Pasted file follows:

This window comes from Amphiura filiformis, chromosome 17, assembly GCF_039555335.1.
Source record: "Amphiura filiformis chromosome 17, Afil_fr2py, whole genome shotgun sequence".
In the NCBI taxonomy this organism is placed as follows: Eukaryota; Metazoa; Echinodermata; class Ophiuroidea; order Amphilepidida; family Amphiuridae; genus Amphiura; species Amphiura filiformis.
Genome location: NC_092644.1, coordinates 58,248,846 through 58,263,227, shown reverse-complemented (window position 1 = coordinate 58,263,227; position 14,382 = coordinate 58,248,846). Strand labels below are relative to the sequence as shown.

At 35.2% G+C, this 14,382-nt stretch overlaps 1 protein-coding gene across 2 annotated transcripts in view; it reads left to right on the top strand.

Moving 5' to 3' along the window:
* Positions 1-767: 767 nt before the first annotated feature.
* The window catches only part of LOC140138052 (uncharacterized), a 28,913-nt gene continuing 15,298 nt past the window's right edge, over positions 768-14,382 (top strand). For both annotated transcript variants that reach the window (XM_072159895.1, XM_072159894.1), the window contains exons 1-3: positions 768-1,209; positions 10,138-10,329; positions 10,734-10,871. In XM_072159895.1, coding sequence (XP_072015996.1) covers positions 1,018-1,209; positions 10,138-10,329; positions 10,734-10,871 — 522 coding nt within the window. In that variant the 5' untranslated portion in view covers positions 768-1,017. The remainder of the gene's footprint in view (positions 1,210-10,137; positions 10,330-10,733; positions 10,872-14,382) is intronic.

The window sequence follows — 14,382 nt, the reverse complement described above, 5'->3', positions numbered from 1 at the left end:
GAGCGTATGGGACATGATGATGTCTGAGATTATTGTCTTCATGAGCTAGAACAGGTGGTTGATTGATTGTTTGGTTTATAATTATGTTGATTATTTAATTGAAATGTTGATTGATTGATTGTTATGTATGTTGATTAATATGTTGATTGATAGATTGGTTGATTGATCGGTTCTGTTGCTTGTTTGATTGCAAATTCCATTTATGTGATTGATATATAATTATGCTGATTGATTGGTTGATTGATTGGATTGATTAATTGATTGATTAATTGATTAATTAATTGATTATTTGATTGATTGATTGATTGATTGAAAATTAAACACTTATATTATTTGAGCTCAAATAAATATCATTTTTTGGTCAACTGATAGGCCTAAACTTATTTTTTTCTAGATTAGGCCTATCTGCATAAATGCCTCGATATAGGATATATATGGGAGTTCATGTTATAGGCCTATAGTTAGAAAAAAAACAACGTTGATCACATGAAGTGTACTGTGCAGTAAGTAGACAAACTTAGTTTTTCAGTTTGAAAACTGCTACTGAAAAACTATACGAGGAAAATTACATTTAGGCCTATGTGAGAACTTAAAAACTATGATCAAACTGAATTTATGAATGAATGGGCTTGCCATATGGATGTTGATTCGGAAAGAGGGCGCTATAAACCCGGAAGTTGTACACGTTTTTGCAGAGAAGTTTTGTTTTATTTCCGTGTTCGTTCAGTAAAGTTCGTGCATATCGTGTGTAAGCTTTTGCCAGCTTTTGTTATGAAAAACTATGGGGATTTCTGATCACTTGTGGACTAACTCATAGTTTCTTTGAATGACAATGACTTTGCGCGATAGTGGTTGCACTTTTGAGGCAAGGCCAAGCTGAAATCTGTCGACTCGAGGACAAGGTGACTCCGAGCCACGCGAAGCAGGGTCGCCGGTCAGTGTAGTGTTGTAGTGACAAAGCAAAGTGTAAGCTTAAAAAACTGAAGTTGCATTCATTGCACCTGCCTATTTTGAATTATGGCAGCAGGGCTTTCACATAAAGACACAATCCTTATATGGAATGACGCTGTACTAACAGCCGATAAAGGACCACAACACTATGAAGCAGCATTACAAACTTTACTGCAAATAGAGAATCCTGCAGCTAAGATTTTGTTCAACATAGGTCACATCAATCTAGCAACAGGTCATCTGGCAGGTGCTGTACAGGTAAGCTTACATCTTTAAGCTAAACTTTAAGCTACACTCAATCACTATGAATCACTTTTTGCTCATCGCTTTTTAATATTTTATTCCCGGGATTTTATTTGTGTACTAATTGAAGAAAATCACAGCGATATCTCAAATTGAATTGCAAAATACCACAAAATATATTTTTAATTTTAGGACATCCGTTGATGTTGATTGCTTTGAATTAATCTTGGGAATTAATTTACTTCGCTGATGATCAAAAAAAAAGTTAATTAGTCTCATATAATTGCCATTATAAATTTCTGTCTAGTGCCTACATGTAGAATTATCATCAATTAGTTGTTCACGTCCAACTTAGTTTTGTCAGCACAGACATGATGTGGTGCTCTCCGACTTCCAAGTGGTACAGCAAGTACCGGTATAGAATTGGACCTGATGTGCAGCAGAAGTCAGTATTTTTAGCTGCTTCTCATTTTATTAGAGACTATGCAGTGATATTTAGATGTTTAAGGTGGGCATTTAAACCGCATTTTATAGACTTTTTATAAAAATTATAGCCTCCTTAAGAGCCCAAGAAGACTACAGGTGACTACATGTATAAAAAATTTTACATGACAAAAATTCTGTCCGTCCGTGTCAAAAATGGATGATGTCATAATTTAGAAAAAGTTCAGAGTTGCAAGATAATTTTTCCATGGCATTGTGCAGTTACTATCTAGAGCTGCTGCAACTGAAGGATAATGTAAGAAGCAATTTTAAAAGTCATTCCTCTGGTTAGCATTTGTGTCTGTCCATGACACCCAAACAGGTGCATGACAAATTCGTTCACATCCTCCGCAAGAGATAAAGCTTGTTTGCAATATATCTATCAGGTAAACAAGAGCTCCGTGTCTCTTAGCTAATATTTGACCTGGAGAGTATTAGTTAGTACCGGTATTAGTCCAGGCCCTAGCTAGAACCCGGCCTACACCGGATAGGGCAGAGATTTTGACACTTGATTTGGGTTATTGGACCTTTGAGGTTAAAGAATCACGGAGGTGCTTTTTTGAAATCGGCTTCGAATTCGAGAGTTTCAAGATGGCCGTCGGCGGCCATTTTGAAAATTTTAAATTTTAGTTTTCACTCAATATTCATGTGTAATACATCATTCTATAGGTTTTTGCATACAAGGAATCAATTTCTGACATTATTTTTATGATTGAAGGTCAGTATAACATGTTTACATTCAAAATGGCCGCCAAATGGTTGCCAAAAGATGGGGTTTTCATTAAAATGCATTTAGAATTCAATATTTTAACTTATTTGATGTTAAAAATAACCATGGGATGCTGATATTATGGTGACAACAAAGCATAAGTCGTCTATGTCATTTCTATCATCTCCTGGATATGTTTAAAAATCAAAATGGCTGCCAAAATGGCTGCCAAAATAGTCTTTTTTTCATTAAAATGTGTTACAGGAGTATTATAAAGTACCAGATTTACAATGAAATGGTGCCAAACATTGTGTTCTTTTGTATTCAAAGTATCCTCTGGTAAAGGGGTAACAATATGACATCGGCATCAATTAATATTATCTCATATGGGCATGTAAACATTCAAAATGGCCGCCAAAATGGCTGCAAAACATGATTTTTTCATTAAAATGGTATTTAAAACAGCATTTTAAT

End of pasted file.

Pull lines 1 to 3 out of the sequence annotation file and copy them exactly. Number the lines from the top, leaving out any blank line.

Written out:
This window comes from Amphiura filiformis, chromosome 17, assembly GCF_039555335.1.
Source record: "Amphiura filiformis chromosome 17, Afil_fr2py, whole genome shotgun sequence".
In the NCBI taxonomy this organism is placed as follows: Eukaryota; Metazoa; Echinodermata; class Ophiuroidea; order Amphilepidida; family Amphiuridae; genus Amphiura; species Amphiura filiformis.